Maybe the Greeks Had it Right

sherrie suski pandora's boxIn the Greek myth of Pandora’s box, Pandora was given a box by the gods. The gods told her that the box contained special gifts from them but she was not allowed to open the box ever. Pandora was trying to tame her curiosity, but at the end she could not hold herself anymore; she opened the box and all the illnesses and hardships that gods had hidden in the box started coming out. Pandora was scared, because she saw all the evil spirits coming out and tried to close the box as fast as possible, closing Hope inside.  As she slowly re-opened the box, there was Hope, in the corner and it needed to be coaxed to enter the world and show all humankind that it existed.

Humans need Hope and as leaders, we manage humans.  It is up to us to set the stage for a hopeful environment, one in which when the going gets tough, we remind people it is temporary and that we will get through it together.  Some of the ways we can create a culture that is built on Hope as the foundation are to:

Get to personally know your team

It is hard for you to offer Hope in a way others can receive it if you don’t truly understand the people who work for you.  Spend time getting to know who they are outside of work, what hobbies they have, how old their children are

Allow you leaders to lead

Ensure that you hire the right people and then provide them with both challenges and choices on how they meet that challenge.  You get to define the what, but let your leaders define the how

Recruit help

Every organization has both formal and informal leaders.  Find those informal leaders. and enlist them to help you instill Hope throughout the organization.  When communication takes both a formal and an informal path, it is much more impactful and spreads much more quickly than depending on formal communication channels alone

Offer the right information at the right time

While honesty and transparency are admirable traits, when you are trying to create an environment of Hope, it makes sense to shield your team from some of the inconsequential negative information.  I am not suggesting that you withhold critical, negative information, only that you smooth the ups and downs and focus on the larger upward trend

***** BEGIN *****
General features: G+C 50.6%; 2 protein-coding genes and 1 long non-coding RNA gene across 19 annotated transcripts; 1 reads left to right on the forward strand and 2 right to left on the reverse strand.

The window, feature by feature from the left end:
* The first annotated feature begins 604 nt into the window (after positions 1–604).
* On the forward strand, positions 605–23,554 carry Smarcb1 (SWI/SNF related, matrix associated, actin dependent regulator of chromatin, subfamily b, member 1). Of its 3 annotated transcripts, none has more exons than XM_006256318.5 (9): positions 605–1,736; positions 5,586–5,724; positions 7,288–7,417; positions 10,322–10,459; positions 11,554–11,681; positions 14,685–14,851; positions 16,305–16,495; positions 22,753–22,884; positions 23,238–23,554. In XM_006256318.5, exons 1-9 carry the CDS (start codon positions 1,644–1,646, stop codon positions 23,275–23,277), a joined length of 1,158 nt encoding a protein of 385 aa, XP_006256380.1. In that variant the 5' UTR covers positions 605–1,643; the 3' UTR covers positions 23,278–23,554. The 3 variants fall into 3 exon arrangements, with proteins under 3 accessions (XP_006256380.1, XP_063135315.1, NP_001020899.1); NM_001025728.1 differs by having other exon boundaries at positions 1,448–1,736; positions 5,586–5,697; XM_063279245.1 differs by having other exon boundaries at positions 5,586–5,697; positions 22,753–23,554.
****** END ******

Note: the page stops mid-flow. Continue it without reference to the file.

Paint a picture of a hopeful future

Continually help your team to see how bright the future could be.  Choose to focus on the positive and show them the path to get there.  Share with them all the things that are going well and how you will help them to overcome what is not.  Happiness is a choice.  Choose wisely.

Internal Employee Communications

sherrie-suski-officeDeveloping a comprehensive and intentional internal employee communications strategy and a plan to execute on that strategy is critical to the success of your business, no matter the size. The best internal communication strategies do more than simply manage and distribute information. They can foster an engaging environment and cultivate relationships that are built on trust. That trust, in turn, creates a strong company culture whereby your employees know you trust them to deliver and they trust you to have their best interest at heart.

An internal communications plan is a clear guide for consistently communicating with employees, so they feel informed about goals for your organization or a specific initiative. This ensures they take action and do their part in achieving those goals. It should clearly and specifically define what internal communications strategies are important to focus on, how, when, who’s implementing them, and how you’ll measure them to demonstrate value and impact.